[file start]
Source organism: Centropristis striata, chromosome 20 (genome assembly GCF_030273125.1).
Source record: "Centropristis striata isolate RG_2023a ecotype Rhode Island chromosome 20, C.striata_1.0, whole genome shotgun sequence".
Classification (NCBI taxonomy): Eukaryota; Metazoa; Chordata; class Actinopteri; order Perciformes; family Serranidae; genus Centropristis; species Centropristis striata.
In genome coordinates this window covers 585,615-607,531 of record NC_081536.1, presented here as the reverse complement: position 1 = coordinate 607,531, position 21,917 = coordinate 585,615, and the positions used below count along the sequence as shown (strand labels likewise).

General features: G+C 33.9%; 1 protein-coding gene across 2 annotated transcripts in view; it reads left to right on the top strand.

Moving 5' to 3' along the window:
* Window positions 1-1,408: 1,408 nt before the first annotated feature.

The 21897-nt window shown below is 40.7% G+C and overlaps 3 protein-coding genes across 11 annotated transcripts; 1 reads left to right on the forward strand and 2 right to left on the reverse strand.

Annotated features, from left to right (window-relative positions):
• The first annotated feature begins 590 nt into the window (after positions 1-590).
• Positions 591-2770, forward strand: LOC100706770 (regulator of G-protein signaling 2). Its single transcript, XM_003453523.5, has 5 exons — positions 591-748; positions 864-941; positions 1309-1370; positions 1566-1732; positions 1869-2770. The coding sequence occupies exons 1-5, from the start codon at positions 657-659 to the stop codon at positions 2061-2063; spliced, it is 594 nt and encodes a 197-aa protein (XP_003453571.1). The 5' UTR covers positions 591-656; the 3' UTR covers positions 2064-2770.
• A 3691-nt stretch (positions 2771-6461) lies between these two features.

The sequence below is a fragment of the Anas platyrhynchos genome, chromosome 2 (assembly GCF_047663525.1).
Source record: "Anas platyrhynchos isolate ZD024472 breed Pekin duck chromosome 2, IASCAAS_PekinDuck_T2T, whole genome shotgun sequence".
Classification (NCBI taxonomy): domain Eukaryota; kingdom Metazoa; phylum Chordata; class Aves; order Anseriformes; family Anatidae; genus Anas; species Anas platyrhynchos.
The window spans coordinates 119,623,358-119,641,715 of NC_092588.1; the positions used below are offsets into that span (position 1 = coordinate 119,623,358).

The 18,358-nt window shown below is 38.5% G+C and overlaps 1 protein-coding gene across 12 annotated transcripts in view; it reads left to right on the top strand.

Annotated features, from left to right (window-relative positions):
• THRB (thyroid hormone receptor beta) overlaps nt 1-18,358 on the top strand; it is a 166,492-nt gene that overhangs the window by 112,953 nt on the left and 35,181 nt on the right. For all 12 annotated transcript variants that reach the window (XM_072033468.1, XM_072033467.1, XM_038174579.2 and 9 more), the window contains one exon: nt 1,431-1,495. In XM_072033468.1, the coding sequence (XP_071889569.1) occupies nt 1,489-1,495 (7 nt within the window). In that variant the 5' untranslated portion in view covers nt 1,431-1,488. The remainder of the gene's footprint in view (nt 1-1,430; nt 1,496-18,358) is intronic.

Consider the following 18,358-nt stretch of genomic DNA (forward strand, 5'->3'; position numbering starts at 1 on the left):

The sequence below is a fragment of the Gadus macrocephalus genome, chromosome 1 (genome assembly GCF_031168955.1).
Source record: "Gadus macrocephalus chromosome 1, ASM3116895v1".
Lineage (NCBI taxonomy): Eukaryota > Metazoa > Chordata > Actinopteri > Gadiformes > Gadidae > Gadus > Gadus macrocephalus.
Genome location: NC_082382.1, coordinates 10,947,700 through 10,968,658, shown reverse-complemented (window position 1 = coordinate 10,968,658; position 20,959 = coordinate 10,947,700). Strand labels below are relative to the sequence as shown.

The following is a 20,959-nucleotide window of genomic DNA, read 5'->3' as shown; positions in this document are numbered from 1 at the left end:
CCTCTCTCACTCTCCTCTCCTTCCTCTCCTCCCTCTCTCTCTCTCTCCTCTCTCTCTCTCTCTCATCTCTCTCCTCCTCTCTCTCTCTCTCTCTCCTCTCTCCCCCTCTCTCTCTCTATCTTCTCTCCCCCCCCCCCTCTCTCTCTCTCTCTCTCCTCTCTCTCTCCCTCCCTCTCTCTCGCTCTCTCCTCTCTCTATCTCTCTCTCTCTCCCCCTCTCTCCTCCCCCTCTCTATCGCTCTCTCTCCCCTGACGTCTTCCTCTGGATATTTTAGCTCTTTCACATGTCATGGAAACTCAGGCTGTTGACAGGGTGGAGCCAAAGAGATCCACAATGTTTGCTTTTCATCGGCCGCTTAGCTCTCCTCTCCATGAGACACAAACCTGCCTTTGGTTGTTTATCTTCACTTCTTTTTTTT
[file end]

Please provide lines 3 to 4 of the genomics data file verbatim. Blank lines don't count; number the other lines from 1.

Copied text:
Classification (NCBI taxonomy): Eukaryota; Metazoa; Chordata; class Actinopteri; order Perciformes; family Serranidae; genus Centropristis; species Centropristis striata.
In genome coordinates this window covers 585,615-607,531 of record NC_081536.1, presented here as the reverse complement: position 1 = coordinate 607,531, position 21,917 = coordinate 585,615, and the positions used below count along the sequence as shown (strand labels likewise).